You don’t need professional lighting, but try to sit in a naturally well-lit room with the light source pointing towards you.

Tips to Follow During Your Zoom Interview

Keep the following guidelines in mind when deciding how to answer and conduct yourself during the Zoom interview.

During the call, make sure you:

  • Stay professional. Video calls are often less nerve-wracking than sitting face-to-face with the interviewer, but that doesn’t mean you should act too casual.

    Remain just as professional as you would in-person and refrain from using slang.

    Pay attention to your body language and posture. Sit upright and be appropriately animated as you speak.

    Of course, none of this means that you should act cold and robotic. Be conversational and friendly.

    Speak directly to the interviewer and maintain eye-contact.

  • Manage your time. Zoom interviews are often much shorter than in-person ones, almost always taking under an hour and as quick as 15 minutes.

    Make sure to practice delivering your answers as concisely as possible. Look up the types of questions that are asked in your specific industry.

    For example, job interviews for sales positions will likely ask you to demonstrate your interpersonal skills and self-discipline.

  • Log on a bit early. Log into Zoom and sit fully prepared at least 10-15 minutes before the interview. This allows you to relax your nerves and ease into the call.

    It’s a good look if interviewers spot you online ahead of time, as it shows that you value their time and the importance of preparation.

    Recruiters sometimes send the wrong room link in their interview confirmation email, so logging on early also lets you catch this mistake and send them a notice.

  • Take notes. Taking notes allows you to ask more pertinent questions to the hiring manager during the later stages of the interview.

    It also helps you tailor your responses to questions, as well as provides a resource for you to refer back to after the call.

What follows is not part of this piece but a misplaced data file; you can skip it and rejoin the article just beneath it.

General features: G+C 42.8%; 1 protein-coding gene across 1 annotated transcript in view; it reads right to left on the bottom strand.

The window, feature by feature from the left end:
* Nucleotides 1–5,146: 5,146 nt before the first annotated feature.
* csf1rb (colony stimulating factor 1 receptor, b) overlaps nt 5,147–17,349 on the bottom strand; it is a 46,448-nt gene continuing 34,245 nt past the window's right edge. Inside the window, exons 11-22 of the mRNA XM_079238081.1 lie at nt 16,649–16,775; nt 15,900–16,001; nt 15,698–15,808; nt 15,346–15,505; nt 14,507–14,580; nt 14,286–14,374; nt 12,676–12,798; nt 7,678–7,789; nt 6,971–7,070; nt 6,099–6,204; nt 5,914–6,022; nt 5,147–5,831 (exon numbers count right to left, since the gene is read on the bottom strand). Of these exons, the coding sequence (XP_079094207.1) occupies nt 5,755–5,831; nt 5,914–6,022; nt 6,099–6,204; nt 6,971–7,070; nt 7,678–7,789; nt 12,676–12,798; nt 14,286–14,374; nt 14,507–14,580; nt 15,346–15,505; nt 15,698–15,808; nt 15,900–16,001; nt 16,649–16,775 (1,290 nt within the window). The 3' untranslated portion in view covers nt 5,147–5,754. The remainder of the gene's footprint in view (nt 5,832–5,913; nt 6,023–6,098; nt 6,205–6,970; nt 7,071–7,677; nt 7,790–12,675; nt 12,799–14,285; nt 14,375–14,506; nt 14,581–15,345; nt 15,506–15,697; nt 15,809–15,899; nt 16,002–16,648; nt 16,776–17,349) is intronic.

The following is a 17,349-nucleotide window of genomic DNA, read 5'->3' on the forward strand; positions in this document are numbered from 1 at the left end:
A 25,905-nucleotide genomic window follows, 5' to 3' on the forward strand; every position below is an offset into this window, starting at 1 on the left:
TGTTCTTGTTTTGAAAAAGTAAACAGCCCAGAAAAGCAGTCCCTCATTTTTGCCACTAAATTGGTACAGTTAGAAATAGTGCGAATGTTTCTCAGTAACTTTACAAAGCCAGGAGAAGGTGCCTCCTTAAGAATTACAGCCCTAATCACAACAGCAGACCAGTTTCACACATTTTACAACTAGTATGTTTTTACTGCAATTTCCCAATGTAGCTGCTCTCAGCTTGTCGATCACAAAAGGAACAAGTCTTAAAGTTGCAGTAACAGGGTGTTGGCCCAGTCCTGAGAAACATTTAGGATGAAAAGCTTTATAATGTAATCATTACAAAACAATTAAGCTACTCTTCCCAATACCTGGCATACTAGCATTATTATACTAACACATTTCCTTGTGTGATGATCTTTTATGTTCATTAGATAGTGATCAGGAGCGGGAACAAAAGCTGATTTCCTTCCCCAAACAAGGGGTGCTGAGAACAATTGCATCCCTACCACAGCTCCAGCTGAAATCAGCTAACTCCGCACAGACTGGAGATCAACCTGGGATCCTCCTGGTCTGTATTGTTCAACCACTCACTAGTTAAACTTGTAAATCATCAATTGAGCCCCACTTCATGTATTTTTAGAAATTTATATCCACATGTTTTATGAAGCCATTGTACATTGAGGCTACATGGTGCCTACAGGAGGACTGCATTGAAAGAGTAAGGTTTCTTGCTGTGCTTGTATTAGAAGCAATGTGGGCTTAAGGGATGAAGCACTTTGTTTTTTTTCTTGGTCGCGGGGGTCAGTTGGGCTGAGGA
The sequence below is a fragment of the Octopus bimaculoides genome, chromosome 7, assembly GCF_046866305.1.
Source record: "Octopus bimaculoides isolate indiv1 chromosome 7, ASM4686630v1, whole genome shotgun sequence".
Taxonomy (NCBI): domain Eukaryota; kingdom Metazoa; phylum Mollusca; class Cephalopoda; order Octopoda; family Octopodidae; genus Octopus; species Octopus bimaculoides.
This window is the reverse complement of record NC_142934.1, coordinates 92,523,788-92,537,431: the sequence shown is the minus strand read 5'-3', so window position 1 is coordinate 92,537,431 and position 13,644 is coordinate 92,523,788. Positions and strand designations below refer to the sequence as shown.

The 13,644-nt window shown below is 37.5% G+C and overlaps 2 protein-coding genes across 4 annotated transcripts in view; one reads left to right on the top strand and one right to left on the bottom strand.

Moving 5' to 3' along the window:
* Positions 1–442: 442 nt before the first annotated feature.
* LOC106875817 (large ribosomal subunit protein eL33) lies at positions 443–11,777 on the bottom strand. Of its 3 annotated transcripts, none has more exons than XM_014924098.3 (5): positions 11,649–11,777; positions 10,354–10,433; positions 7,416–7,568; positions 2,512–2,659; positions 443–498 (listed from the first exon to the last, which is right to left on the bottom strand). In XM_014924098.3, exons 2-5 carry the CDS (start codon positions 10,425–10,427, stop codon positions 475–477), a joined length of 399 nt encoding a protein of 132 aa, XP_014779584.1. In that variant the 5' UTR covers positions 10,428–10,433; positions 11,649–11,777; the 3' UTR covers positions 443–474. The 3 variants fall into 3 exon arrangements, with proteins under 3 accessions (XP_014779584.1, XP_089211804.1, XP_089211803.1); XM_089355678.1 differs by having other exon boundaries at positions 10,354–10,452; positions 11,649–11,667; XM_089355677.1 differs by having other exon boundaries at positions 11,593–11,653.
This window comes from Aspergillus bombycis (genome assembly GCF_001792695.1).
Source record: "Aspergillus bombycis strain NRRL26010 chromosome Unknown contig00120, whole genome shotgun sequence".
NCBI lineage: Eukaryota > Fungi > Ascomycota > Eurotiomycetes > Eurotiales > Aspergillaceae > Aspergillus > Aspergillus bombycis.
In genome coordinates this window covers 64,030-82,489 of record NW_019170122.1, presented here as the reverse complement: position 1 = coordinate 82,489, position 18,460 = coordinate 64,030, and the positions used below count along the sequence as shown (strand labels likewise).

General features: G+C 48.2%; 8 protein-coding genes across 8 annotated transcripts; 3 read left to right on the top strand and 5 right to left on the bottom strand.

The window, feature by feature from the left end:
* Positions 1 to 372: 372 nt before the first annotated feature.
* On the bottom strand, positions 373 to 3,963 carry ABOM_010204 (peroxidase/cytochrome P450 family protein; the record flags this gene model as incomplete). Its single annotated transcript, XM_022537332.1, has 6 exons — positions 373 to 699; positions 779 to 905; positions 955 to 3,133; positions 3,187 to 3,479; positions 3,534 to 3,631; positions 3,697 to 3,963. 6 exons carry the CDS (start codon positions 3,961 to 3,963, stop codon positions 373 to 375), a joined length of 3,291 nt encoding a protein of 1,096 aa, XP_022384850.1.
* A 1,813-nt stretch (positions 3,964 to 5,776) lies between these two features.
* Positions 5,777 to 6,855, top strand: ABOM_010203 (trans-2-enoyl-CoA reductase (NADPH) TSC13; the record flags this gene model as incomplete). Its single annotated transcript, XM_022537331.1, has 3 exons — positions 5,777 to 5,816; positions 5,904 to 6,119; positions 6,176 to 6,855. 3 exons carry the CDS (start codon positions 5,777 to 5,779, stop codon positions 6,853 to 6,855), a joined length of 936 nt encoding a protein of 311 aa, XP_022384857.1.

Letting the interviewer know that you’ll be taking notes tells them that you’re engaged and focused. They won’t be left wondering if you’re distracted if your eyes wander off.

  • Ask the interviewer questions. This is just as important to do as during a traditional in-person interview.

    Take physical or mental notes of what questions you want to ask near the end of the interview.

    Not only will you learn useful information by asking questions, but you’ll demonstrate to the interviewer that you’re focused, interested, and professional.

  • Record the interview. Despite it being a slightly uncommon practice, recording your interviews is a powerful tool for securing a job.

    Most individuals interview with several companies before nailing a position, so it’s important to catch your weaknesses and fix them early on.

    Just be sure to ask the interviewer at the beginning of the call if they mind being recorded.

  • Remember to send a follow-up email. Not all interviewers care if candidates send a follow-up email, but don’t risk being the only applicant who doesn’t do so.

    Send a short but polite email that thanks the recruiter for their time, reiterates your interest in the company, and lets them know you’re available should they require anything else from you.

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Chris Kolmar


Chris Kolmar

Chris Kolmar is a co-founder of Zippia and the editor-in-chief of the Zippia career advice blog. He has hired over 50 people in his career, been hired five times, and wants to help you land your next job. His research has been featured on the New York Times, Thrillist, VOX, The Atlantic, and a host of local news. More recently, he's been quoted on USA Today, BusinessInsider, and CNBC.